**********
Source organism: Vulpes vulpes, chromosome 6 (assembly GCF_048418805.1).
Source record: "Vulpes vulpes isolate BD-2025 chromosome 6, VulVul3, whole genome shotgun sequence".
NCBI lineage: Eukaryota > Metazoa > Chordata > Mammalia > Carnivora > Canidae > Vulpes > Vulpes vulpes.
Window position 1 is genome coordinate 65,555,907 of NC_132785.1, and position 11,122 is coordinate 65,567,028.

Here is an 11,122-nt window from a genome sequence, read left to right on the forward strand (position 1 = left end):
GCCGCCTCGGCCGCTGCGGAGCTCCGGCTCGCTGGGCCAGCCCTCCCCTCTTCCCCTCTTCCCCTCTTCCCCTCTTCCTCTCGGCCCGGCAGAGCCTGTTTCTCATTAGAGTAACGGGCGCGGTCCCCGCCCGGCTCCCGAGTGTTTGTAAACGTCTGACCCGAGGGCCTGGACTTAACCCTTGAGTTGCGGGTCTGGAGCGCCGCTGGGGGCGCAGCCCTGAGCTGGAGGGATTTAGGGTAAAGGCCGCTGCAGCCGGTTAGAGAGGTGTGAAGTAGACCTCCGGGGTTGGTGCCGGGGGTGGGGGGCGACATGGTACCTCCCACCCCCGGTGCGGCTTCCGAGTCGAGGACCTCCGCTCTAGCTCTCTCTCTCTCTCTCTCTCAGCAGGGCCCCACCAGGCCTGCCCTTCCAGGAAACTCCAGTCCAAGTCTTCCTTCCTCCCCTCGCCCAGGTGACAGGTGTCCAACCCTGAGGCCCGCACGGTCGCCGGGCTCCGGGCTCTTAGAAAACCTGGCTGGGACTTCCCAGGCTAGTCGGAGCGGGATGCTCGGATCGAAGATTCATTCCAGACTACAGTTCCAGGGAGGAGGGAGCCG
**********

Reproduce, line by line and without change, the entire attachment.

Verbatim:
Source organism: Vulpes vulpes, chromosome 6 (assembly GCF_048418805.1).
Source record: "Vulpes vulpes isolate BD-2025 chromosome 6, VulVul3, whole genome shotgun sequence".
NCBI lineage: Eukaryota > Metazoa > Chordata > Mammalia > Carnivora > Canidae > Vulpes > Vulpes vulpes.
Window position 1 is genome coordinate 65,555,907 of NC_132785.1, and position 11,122 is coordinate 65,567,028.

Here is an 11,122-nt window from a genome sequence, read left to right on the forward strand (position 1 = left end):
GCCGCCTCGGCCGCTGCGGAGCTCCGGCTCGCTGGGCCAGCCCTCCCCTCTTCCCCTCTTCCCCTCTTCCCCTCTTCCTCTCGGCCCGGCAGAGCCTGTTTCTCATTAGAGTAACGGGCGCGGTCCCCGCCCGGCTCCCGAGTGTTTGTAAACGTCTGACCCGAGGGCCTGGACTTAACCCTTGAGTTGCGGGTCTGGAGCGCCGCTGGGGGCGCAGCCCTGAGCTGGAGGGATTTAGGGTAAAGGCCGCTGCAGCCGGTTAGAGAGGTGTGAAGTAGACCTCCGGGGTTGGTGCCGGGGGTGGGGGGCGACATGGTACCTCCCACCCCCGGTGCGGCTTCCGAGTCGAGGACCTCCGCTCTAGCTCTCTCTCTCTCTCTCTCTCAGCAGGGCCCCACCAGGCCTGCCCTTCCAGGAAACTCCAGTCCAAGTCTTCCTTCCTCCCCTCGCCCAGGTGACAGGTGTCCAACCCTGAGGCCCGCACGGTCGCCGGGCTCCGGGCTCTTAGAAAACCTGGCTGGGACTTCCCAGGCTAGTCGGAGCGGGATGCTCGGATCGAAGATTCATTCCAGACTACAGTTCCAGGGAGGAGGGAGCCG